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WA, NT and Qld talk their priorities with NHVR

LOOKING NORTH: CEO of the Western Roads Federation Cam Dumesny and EO of the Northern Territory Road Transport Association Louise Bilato, along with QTA hope to make things more productive for northern operators.
LOOKING NORTH: CEO of the Western Roads Federation Cam Dumesny and EO of the Northern Territory Road Transport Association Louise Bilato, along with QTA hope to make things more productive for northern operators. Kirstin Payne

THE national regulator has met with industry bodies from WA, the NT and Queensland to discuss their future co-operation, despite some states continued resistance against the NHVL.

Instead the group believes gains can still be made in the north, through degrees of co-operation.

"Regardless of whether we are with the NHVR or not, we need to get the collective problems of the NT, WA and Queensland to the forefront, it is the economic importance of the road transport economy in each of these states that is critical," Western Roads Federation CEO Cam Dumesny said following the meeting.

"Productivity must be a national priority. Collect- ively we need to lead that national conversation about the economic importance of the road transport industry to northern Australia."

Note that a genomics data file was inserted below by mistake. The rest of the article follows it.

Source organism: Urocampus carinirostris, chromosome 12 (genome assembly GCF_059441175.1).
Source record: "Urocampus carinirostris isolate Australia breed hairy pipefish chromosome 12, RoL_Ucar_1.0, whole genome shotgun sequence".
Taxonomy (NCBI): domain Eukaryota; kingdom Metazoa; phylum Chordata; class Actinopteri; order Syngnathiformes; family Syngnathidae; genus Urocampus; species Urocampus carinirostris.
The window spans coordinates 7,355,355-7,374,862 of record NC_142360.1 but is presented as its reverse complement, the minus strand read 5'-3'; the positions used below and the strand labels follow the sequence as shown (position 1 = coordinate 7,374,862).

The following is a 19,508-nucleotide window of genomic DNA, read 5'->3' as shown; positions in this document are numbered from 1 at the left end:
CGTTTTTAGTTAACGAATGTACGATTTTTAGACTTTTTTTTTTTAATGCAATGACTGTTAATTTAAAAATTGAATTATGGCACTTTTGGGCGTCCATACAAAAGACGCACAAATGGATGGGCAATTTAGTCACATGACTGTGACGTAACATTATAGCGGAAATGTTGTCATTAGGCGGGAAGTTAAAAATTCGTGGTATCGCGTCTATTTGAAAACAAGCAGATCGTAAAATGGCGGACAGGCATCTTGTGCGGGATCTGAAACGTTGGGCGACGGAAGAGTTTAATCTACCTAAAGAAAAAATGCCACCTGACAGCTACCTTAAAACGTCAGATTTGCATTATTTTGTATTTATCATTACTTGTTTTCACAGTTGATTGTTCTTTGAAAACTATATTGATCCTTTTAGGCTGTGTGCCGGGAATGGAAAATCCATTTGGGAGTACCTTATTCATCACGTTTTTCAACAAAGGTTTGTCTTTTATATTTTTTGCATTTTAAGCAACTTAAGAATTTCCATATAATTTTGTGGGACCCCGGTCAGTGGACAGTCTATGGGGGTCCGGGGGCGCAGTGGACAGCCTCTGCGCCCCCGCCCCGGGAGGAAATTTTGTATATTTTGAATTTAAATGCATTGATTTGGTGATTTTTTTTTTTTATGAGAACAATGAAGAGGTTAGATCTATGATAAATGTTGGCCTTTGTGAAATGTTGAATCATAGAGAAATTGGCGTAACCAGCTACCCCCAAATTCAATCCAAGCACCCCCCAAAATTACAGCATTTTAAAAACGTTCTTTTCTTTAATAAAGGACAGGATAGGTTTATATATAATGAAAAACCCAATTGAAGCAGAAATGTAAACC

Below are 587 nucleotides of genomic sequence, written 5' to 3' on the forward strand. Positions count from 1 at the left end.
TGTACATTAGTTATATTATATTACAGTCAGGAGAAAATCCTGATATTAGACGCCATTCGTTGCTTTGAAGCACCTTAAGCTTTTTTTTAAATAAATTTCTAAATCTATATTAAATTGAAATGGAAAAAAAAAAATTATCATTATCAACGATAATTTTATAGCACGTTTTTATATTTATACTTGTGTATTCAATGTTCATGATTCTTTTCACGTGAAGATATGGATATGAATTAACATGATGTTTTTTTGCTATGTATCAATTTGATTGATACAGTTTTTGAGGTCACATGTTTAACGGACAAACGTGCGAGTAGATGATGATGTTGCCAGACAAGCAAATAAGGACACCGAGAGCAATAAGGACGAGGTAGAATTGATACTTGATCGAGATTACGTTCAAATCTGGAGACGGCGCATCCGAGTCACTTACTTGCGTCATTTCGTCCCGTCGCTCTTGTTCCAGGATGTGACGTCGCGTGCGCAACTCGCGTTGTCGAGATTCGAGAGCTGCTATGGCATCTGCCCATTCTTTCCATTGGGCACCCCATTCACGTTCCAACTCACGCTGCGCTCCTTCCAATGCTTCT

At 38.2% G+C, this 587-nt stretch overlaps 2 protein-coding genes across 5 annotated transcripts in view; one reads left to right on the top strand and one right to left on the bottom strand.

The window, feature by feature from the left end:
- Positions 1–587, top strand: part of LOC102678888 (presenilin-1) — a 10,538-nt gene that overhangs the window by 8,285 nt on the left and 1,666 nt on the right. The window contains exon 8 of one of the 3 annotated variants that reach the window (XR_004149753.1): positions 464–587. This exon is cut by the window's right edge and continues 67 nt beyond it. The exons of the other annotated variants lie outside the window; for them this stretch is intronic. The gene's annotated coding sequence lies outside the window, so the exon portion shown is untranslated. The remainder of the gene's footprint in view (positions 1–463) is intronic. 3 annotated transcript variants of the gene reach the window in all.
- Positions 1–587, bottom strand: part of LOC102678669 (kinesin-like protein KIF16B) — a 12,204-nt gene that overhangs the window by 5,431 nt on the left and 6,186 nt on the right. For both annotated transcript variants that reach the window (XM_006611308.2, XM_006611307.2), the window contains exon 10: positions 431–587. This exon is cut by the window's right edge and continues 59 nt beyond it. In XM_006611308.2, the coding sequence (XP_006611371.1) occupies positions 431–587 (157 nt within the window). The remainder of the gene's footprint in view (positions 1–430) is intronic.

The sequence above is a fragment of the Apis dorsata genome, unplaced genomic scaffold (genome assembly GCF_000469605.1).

An infrastructure agenda agenda and understanding of the export focus all part of the discussions between the groups.

"NHVR has a role to play and access to Canberra," Mr Dumesny said.

"We can't do that by being tribal, the more people we have involved in this conversation and getting it on the national agenda the better - we will work with anyone."

Executive officer of the NT Road Transport Association Louise Bilato said the issue involved more than just the industry, it is about the quality of life for all Australians.

"Rather than us solely focussing on regulation in a singular way we need to, adopt a framework which is about the productivity of the nation," Louise said.

"That's where northern Australia comes into its own, it's not about congestion or urban constraints.

"The conversation with the NHVR was about shifting, and recognition the conversation should be going from insular to looking at more access to the network - how to broaden the opportunities between Queensland, the NT and WA, because that is where you get that greater vision, focus and consistency."

Instead of a black and white focus on the spread of the NHVL into Western Australia and the Northern Territory, there was hope in the group that there would be a deeper look into productivity gains.

"The NHVR shares many similar goals with industry bodies in WA and NT," NHVR CEO Sal Petoccitto said when asked about his view of the meeting with the northern counterparts.

"We are keen to work with industry groups and transport departments in Queensland, NT and WA to ensure the best outcomes for the heavy vehicle industry across Northern Australia.

"We believe we can assist by working toward consistency with laws and safety standards, standards for infrastructure and better access for cross border productivity."

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